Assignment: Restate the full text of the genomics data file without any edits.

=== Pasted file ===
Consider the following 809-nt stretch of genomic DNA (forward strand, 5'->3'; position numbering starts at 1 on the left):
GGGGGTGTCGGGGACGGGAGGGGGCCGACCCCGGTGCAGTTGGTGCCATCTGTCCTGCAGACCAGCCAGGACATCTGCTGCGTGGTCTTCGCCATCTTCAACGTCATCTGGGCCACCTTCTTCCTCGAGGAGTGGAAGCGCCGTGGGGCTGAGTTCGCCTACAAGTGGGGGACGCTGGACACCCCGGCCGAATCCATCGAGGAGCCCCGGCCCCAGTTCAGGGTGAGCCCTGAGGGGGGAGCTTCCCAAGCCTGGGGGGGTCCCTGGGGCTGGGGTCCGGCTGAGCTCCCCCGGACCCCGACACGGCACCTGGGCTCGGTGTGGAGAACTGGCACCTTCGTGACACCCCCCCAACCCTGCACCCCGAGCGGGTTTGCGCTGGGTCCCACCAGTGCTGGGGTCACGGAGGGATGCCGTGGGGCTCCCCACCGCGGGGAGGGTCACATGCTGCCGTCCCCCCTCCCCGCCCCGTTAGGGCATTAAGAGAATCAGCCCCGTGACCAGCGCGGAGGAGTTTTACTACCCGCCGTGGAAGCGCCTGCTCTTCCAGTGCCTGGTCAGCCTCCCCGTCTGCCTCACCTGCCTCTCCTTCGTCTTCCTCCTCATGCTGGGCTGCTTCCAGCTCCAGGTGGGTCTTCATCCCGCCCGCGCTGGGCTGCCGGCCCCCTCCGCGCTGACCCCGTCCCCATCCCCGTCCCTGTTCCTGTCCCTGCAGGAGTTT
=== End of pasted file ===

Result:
Consider the following 809-nt stretch of genomic DNA (forward strand, 5'->3'; position numbering starts at 1 on the left):
GGGGGTGTCGGGGACGGGAGGGGGCCGACCCCGGTGCAGTTGGTGCCATCTGTCCTGCAGACCAGCCAGGACATCTGCTGCGTGGTCTTCGCCATCTTCAACGTCATCTGGGCCACCTTCTTCCTCGAGGAGTGGAAGCGCCGTGGGGCTGAGTTCGCCTACAAGTGGGGGACGCTGGACACCCCGGCCGAATCCATCGAGGAGCCCCGGCCCCAGTTCAGGGTGAGCCCTGAGGGGGGAGCTTCCCAAGCCTGGGGGGGTCCCTGGGGCTGGGGTCCGGCTGAGCTCCCCCGGACCCCGACACGGCACCTGGGCTCGGTGTGGAGAACTGGCACCTTCGTGACACCCCCCCAACCCTGCACCCCGAGCGGGTTTGCGCTGGGTCCCACCAGTGCTGGGGTCACGGAGGGATGCCGTGGGGCTCCCCACCGCGGGGAGGGTCACATGCTGCCGTCCCCCCTCCCCGCCCCGTTAGGGCATTAAGAGAATCAGCCCCGTGACCAGCGCGGAGGAGTTTTACTACCCGCCGTGGAAGCGCCTGCTCTTCCAGTGCCTGGTCAGCCTCCCCGTCTGCCTCACCTGCCTCTCCTTCGTCTTCCTCCTCATGCTGGGCTGCTTCCAGCTCCAGGTGGGTCTTCATCCCGCCCGCGCTGGGCTGCCGGCCCCCTCCGCGCTGACCCCGTCCCCATCCCCGTCCCTGTTCCTGTCCCTGCAGGAGTTT